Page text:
Investing in Twitter (TWTR)? No Thank YouWhen potential investors read articles regarding Twitter, what they mostly see are graphs and charts that they could find anywhere on the internet. However, what we don't see is a common sense approach to why investing in Twitter at this juncture is a terrible gamble. There are three key things that will be discussed in order to enlighten you and to bring a different perspective to the table in order to show why Twitter is likely an unwise investment for most.
1. FACEBOOK COMPARISON
Facebook (NASDAQ:FB) investors, employees and ex-employees patiently waited for Facebook to go public in order to get paid. In 2004, early Facebook investor Peter Thiel who invested $500,000 in the company profited to the tune of 1 billions dollars after the company went public. In this situation an investor that had been invested in Facebook for 8 years sold his stock in the company. Or for the employees and ex-employees many of whom may have been underpaid in exchange for being able to get stock in the company, many of them liquidated their shares when they became unrestricted. Can you blame them?
A. Repeat of History?
"Early Twitter Investors Poised To Cash In," read one headline. Can you blame them? Now take a moment to look up related search terms regarding Facebook early investors which should cause you to make a mental note of one of many similarities. In the case of Twitter, early investors Union Square Ventures, Benchmark, Spark Capital are all expected to make a fortune off of the Twitter Initial Public Offering (NYSEARCA:IPO) if they haven't done so already. When you have different companies that have been invested in Twitter as long as 7 years they are going to likely liquidate their position by running to the nearest exit like in the case of Facebook. On February 15th, 2014 is the earliest time in which Twitter will permit its employees and ex-employees to sell their stock in the company. My hunch is that as more and more shares of Twitter become unrestricted the stock will decline as did Facebook when its employees gained the freedom to sell their shares. Analyst like to compare and contrast the business models of Facebook and Twitter regularly but ignore similarities like this that maybe of importance to the investor on Main Street.
2. 7 Years of Zero Profit
Since the founding of Twitter in 2006 they have never turned a profit. Year after year money has been invested in Twitter with not one cent of gain. By my observation this company appears to be nothing but a money pit. Do you agree? Every article that I have read list reasons to invest in Twitter but have been unable to say anything convincing other than to say, "Twitter has a lot of potential." or "its membership is growing." There needs to be a greater threshold that a company must meet other than having a lot of potential if they truly want to be worth over $20 billion dollars. Again, we are talking about $20 billion dollars. Twitter appears to be a company that was created with one great idea but lacks the vision of Steve Jobs or dare I say Mark Zuckerberg.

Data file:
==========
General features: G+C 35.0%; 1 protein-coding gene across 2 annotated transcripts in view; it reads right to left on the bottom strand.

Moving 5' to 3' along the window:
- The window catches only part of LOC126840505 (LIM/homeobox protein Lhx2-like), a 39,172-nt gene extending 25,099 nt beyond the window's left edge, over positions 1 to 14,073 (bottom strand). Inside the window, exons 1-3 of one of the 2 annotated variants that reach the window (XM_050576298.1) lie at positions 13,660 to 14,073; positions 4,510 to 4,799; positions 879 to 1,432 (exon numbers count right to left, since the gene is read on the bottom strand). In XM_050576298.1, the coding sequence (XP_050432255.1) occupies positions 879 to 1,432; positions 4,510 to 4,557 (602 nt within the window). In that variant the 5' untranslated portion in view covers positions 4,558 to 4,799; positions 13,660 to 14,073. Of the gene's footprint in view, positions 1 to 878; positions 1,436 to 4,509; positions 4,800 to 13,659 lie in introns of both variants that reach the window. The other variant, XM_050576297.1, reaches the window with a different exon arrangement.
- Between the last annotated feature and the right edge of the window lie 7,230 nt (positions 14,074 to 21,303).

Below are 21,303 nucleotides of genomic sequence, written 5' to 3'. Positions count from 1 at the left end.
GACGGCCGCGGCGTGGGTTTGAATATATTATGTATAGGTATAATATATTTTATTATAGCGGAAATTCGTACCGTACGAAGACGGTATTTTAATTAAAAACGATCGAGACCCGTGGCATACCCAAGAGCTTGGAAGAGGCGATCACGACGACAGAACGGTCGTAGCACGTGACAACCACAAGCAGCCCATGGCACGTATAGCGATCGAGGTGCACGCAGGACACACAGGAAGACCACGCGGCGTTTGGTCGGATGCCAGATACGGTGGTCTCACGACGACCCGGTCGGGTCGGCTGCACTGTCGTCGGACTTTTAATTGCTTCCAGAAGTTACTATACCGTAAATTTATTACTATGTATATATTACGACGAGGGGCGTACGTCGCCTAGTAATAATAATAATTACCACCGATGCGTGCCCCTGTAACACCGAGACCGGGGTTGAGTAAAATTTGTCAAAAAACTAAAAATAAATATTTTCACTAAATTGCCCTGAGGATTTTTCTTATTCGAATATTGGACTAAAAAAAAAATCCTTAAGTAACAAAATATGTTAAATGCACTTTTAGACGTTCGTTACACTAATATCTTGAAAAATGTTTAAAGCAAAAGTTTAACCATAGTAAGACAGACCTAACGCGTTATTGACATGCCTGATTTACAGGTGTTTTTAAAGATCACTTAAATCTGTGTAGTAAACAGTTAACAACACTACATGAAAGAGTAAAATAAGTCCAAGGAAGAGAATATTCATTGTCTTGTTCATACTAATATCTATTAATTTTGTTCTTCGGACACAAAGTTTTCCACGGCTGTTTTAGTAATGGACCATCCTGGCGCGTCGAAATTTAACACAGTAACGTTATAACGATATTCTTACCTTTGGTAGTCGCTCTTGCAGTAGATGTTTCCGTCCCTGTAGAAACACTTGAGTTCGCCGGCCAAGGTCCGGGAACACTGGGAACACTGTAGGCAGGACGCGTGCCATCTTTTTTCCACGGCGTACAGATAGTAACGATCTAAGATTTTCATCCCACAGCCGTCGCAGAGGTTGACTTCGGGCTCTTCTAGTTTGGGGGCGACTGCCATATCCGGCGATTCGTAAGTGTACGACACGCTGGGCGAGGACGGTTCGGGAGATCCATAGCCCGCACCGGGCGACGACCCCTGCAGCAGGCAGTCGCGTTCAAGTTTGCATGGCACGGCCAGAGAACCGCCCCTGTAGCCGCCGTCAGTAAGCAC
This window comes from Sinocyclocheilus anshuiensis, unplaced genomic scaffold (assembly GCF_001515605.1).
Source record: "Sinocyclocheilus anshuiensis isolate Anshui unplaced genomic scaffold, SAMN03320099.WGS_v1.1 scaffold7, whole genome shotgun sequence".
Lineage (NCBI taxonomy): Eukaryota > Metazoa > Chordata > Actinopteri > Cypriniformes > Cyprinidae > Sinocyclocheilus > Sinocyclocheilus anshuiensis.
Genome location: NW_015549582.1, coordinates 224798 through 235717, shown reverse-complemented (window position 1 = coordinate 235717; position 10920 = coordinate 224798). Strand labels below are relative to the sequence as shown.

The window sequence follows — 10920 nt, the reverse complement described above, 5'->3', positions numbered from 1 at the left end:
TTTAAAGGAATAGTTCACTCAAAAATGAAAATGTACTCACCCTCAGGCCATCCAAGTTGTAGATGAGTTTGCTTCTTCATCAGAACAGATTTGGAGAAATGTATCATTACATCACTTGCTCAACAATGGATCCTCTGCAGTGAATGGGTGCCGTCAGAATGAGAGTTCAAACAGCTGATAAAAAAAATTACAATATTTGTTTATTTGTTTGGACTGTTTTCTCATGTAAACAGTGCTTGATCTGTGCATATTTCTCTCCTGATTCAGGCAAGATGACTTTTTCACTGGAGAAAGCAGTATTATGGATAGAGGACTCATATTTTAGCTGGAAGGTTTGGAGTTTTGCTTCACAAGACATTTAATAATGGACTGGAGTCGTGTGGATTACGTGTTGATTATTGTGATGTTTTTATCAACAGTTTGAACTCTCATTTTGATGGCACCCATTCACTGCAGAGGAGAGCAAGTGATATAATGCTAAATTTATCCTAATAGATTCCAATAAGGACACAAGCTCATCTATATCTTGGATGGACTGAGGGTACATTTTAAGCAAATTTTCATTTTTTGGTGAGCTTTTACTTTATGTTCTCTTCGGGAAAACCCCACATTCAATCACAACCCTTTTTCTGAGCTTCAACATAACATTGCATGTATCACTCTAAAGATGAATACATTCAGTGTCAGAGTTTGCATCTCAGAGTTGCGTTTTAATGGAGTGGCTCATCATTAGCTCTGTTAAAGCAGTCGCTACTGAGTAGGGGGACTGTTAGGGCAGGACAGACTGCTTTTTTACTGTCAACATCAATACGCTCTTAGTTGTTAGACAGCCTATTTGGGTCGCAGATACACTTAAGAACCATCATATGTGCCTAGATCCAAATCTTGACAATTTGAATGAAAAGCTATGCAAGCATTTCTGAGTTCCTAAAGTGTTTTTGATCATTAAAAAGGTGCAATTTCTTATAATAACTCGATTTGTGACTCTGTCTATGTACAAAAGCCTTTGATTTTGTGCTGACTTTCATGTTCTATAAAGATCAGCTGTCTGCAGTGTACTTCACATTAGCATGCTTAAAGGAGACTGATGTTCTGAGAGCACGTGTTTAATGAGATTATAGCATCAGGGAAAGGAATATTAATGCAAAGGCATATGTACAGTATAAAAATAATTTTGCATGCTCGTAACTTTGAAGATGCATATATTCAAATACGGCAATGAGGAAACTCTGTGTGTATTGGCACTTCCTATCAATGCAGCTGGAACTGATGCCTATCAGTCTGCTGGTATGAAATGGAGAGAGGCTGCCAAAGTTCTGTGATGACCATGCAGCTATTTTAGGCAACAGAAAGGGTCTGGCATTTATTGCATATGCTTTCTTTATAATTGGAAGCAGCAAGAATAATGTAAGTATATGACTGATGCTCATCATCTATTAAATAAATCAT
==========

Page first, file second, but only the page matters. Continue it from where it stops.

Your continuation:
3. How I One Day See Twitter
I one day see Twitter as a pager or a 1980's Gordon Gekko cellular phone, unattractive and useless but once played a more prominent role in society. I one day see Twitter as a Blockbuster Video, a relic of a bygone era. I one day see Twitter like Netscape, totally and utterly irrelevant. Ultimately, you must discover why you may or may not want to risk your capital on Twitter. With new technology being developed at an increasingly fast rate you must asked yourself if you will continue seeing the usage of Twitter remain at the same rate or higher over the next 10 years? None of it is sustainable. Do you really believe that a child that is currently 5 years old will be utilizing Twitter in 20 years? Hell no. They will only wonder, "what is a Twitter?"
Not all that glitters is gold. Not every company with a market capitalization in excess of 20 billion is really worth 20 billion. I believe Twitter is a "moment in time" company instead of a company that stands the test of time. Over the next few years I do see day-traders profiting from the volatility Twitter is likely to have. One would be foolish to hold this over the long term. Early investors and employees have made or plan to make their money on the stock after the restriction period ends. With that said, over the long term retail investors and pension funds for example will get slaughtered for coming late to the party.
Disclosure: I have no positions in any stocks mentioned, and no plans to initiate any positions within the next 72 hours. I wrote this article myself, and it expresses my own opinions. I am not receiving compensation for it (other than from Seeking Alpha). I have no business relationship with any company whose stock is mentioned in this article.